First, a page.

Domestically, the LG G3 Vigor is sold by AT&T and Sprint, so if you decide to go with the latter, it’ll offer support for Sprint’s CDMA network. Naturally, it also packs 4G LTE, aGPS with Glonass, Bluetooth 4.0, dual-band 802.11 a/b/g/n Wi-Fi, NFC, and a handy IR blaster.



Camera

Stripped of many features, the camera suffers from many undesirable qualities.

Paired with an 8-megapixel rear camera, which is accompanied with an LED flash and the same laser auto focus first introduced by the G3, we have some not so shabby tech in the Vigor. However, unlike the G3, it doesn’t get treated to any meaningful secondary shooting modes and manual controls. Rather, the only options we have available are panoramic and HDR modes.

On one hand, we appreciate that its laser auto focus helps to quickly get our shot into focus. For what its worth, the Vigor takes some okay looking shots – as long as lighting is adequate. However, we wouldn’t go far to say that its compositions are the best among entry-level phones. Details are rather light, and appear even softer and more indistinct under low lighting.


Camera speed

Taking a pic (sec)Lower is better Taking an HDR pic (sec)Lower is better CamSpeed score Higher is better CamSpeed score with flash Higher is better
LG G3 s 3.1
4.9
496
405
HTC One (E8) 3.2
No data
No data
No data
Motorola Moto G (2014) 4
6.4
435
348
Sharp AQUOS Crystal 4.7
No data
390
346
View all

The same qualities hinder its 1080p video recording as well. It’s not terrible, but it’s certainly not something we’re incline to use for those moments that matter to us. Again, it’s very light on details, but it’s frustrating that it has a very sensitive exposure adjustment – plus, its slow continuous auto focus is a pain to deal with.



Multimedia

You can’t knock it for having the same rich and engaging multimedia experience as the G3.

Bearing the updated LG interface, the music player also benefits from having a cleaner, more visually alluring presentation – giving it a modern and organized experience. Emitting sound through the single speaker in the rear of the phone, it somehow manages to muster up an amazing 79.1 dB of audio power, which eclipses many flagship phones. Despite its powerful output, its quality sounds a little bit hollow.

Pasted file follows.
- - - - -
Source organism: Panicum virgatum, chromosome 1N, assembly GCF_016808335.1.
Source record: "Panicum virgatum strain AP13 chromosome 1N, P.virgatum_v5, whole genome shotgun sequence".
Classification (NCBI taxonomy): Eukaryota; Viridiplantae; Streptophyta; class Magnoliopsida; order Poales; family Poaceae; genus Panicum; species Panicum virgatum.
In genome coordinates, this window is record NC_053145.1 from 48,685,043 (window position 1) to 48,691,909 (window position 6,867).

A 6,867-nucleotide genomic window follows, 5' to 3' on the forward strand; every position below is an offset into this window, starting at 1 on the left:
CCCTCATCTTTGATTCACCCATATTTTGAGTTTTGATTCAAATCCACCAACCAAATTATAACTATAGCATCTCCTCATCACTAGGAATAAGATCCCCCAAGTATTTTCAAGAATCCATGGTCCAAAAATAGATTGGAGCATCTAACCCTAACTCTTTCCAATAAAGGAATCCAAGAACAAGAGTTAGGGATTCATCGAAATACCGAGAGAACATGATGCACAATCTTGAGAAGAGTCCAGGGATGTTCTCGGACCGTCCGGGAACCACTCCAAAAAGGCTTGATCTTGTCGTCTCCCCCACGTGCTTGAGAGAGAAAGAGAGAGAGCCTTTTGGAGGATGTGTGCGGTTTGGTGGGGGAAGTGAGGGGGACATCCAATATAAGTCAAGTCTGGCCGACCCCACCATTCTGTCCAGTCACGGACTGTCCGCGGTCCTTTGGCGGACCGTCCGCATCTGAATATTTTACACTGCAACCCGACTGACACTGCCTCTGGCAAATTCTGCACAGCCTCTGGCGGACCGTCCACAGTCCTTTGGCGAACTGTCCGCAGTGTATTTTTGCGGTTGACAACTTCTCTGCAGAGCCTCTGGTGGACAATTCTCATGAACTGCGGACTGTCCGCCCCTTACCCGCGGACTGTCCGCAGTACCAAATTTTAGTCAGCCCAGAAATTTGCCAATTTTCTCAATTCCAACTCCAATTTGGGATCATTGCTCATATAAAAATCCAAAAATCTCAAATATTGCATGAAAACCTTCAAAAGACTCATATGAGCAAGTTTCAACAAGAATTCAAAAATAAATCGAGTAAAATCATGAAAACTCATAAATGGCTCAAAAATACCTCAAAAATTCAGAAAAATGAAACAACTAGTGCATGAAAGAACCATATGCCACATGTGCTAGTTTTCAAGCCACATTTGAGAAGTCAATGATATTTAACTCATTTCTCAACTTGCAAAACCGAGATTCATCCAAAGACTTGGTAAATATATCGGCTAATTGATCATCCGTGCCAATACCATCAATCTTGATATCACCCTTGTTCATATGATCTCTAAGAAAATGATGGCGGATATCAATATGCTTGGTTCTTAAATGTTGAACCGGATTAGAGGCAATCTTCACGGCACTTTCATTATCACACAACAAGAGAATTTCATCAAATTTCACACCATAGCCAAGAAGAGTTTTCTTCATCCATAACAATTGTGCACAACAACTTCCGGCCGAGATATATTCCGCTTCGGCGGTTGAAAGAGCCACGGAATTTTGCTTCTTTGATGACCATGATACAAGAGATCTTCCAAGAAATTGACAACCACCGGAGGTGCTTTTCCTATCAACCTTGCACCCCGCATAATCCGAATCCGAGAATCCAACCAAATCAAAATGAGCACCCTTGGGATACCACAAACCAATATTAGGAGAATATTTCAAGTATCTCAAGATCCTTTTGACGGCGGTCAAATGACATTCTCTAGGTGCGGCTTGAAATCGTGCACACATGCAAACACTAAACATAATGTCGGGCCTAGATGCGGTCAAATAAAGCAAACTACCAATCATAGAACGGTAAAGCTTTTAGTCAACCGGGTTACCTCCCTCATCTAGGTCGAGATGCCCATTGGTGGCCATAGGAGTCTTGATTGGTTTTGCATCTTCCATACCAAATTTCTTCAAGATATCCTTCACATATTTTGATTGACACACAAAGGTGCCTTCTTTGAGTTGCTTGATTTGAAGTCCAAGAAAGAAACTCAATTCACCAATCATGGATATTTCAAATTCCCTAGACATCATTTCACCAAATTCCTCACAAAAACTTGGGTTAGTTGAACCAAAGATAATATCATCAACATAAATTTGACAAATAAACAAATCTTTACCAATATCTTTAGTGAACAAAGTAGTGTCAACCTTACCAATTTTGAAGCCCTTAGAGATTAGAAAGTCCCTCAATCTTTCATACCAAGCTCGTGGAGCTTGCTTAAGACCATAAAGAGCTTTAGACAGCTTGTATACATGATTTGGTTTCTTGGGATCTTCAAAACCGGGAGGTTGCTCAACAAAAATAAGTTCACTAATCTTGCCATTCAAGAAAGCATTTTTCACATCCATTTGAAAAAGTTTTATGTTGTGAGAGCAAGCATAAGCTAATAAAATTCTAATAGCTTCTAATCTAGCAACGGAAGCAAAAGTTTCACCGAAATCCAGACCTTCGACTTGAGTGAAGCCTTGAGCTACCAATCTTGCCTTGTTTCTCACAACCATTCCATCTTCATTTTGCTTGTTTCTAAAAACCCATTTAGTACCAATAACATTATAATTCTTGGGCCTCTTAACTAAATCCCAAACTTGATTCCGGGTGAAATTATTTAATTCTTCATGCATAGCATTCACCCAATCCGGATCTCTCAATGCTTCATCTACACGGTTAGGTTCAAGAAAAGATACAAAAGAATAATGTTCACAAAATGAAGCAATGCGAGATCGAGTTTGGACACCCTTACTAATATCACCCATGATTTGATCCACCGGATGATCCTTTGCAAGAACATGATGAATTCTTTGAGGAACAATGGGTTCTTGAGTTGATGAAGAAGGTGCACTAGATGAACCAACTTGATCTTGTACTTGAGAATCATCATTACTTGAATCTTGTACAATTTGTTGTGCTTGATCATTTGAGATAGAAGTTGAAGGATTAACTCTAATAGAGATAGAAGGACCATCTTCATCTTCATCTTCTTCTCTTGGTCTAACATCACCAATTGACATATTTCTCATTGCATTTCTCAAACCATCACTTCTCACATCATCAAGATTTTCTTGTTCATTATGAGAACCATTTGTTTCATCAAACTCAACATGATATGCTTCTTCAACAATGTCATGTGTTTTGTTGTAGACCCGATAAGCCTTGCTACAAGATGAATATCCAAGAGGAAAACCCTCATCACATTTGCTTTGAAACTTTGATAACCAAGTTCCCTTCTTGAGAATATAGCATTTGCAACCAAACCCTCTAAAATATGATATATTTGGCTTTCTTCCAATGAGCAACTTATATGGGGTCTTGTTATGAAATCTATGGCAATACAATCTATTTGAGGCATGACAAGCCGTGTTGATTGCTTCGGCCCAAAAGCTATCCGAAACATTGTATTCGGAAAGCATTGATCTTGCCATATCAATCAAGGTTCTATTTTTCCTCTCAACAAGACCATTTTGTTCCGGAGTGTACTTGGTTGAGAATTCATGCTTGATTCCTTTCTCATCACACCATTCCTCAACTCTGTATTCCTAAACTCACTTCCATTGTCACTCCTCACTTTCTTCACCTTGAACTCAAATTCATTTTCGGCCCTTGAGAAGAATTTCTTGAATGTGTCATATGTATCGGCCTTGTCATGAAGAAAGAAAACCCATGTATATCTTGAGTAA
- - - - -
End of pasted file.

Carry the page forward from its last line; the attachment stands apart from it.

To tell you the truth, we can’t complain about the video watching experience, since it offers decent support for various codecs. Thanks to the large size of its screen, as well as some of its pleasing qualities, it’s a presentable thing for the occasion – albeit, the multi-tasking aspect of the video player causes its performance to diminish.

Audio output

Headphones output power (Volts)
Higher is better
HTC One (E8) 1.10
Sharp AQUOS Crystal 0.418
Motorola Moto G (2014) 0.41
LG G3 s 0.38
Loudspeaker loudness (dB)
Higher is better
HTC One (E8) 76
Sharp AQUOS Crystal 72
Motorola Moto G (2014) 74.2
LG G3 s 79
View all


Call Quality

A strong earpiece, combined with good audio quality, makes the Vigor a delightful treat for phone calls.

LG G3 Vigor Review
LG G3 Vigor Review
In our experience, the Vigor is a delightful thing to use for phone calls because of the clear and noise-free voices we hear through its earpiece, which is pretty loud in tone. However, its speakerphone quality favors a sharper tone. Meanwhile, our callers, too, didn’t have any issues on their end, as they’re able to comprehend us properly.

Battery

You’ll power through an 8-hour shift with no issues, but its battery life is nothing more than average at the end of the day.

Attached with a 2540 mAh battery, which is marginally larger than some other similarly spec’d entry-level phones, the Vigor delivers average results with its battery life. It’s still something that requires nightly charges, but it’s enough to get people through an 8-hour work shift. In our battery benchmark test, it musters up a mark of 6 hours and 35 minutes, which is a respectable figure.


Conclusion


Between the two carriers selling the LG G3 Vigor stateside, Sprint is the one selling it for less – $29.99 on-contract or $312 outright. That certainly is better than AT&T’s asking price of $49.99 on-contract, or $334.99 outright. Looking at its on-contract prices, it’s not a bad option. For the most part, its specs are reduced compared to the original G3 to reflect its entry-level status, but it’s relieving to know that several features have been retained – like its IR blaster, the microSD card slot, and several software enhancements.

Not surprisingly, it’s an inexpensive option that for the most part delivers an inviting experience. However, if we’re to look at its outright pricing, it’s hard to vouch for the phone knowing that the comparable Moto G (2014) is sporting a hard-to-beat outright cost of $179.99. Stick with the Vigor if you plan on being with your carrier long term, but if not, the Moto G (2014) is still the option to pick up.

Software version of the review unit:
Android Version: 4.4.2
Baseband Version: MPSS.Di.2.0.1.c1.15-00013-M8926DAAAANAZM-1
Kernel Version: 3.4.0+